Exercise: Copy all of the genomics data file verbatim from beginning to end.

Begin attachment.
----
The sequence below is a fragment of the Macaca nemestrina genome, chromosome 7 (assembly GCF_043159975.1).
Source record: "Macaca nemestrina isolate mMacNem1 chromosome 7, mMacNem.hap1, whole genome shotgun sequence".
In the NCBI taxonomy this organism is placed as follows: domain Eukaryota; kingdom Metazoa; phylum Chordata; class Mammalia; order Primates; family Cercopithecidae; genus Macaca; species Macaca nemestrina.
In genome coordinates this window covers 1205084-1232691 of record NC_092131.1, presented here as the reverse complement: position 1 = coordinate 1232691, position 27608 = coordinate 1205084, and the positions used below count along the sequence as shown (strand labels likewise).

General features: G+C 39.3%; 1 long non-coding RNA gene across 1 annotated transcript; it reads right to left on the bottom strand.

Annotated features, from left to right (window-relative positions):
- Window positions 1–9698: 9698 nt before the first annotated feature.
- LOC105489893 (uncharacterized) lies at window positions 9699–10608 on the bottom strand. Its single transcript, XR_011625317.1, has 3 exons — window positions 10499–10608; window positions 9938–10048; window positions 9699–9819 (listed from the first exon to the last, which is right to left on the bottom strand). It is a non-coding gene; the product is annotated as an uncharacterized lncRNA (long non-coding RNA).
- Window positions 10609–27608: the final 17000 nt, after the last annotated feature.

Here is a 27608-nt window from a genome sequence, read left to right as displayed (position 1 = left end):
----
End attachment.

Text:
The sequence below is a fragment of the Macaca nemestrina genome, chromosome 7 (assembly GCF_043159975.1).
Source record: "Macaca nemestrina isolate mMacNem1 chromosome 7, mMacNem.hap1, whole genome shotgun sequence".
In the NCBI taxonomy this organism is placed as follows: domain Eukaryota; kingdom Metazoa; phylum Chordata; class Mammalia; order Primates; family Cercopithecidae; genus Macaca; species Macaca nemestrina.
In genome coordinates this window covers 1205084-1232691 of record NC_092131.1, presented here as the reverse complement: position 1 = coordinate 1232691, position 27608 = coordinate 1205084, and the positions used below count along the sequence as shown (strand labels likewise).

General features: G+C 39.3%; 1 long non-coding RNA gene across 1 annotated transcript; it reads right to left on the bottom strand.

Annotated features, from left to right (window-relative positions):
- Window positions 1–9698: 9698 nt before the first annotated feature.
- LOC105489893 (uncharacterized) lies at window positions 9699–10608 on the bottom strand. Its single transcript, XR_011625317.1, has 3 exons — window positions 10499–10608; window positions 9938–10048; window positions 9699–9819 (listed from the first exon to the last, which is right to left on the bottom strand). It is a non-coding gene; the product is annotated as an uncharacterized lncRNA (long non-coding RNA).
- Window positions 10609–27608: the final 17000 nt, after the last annotated feature.

Here is a 27608-nt window from a genome sequence, read left to right as displayed (position 1 = left end):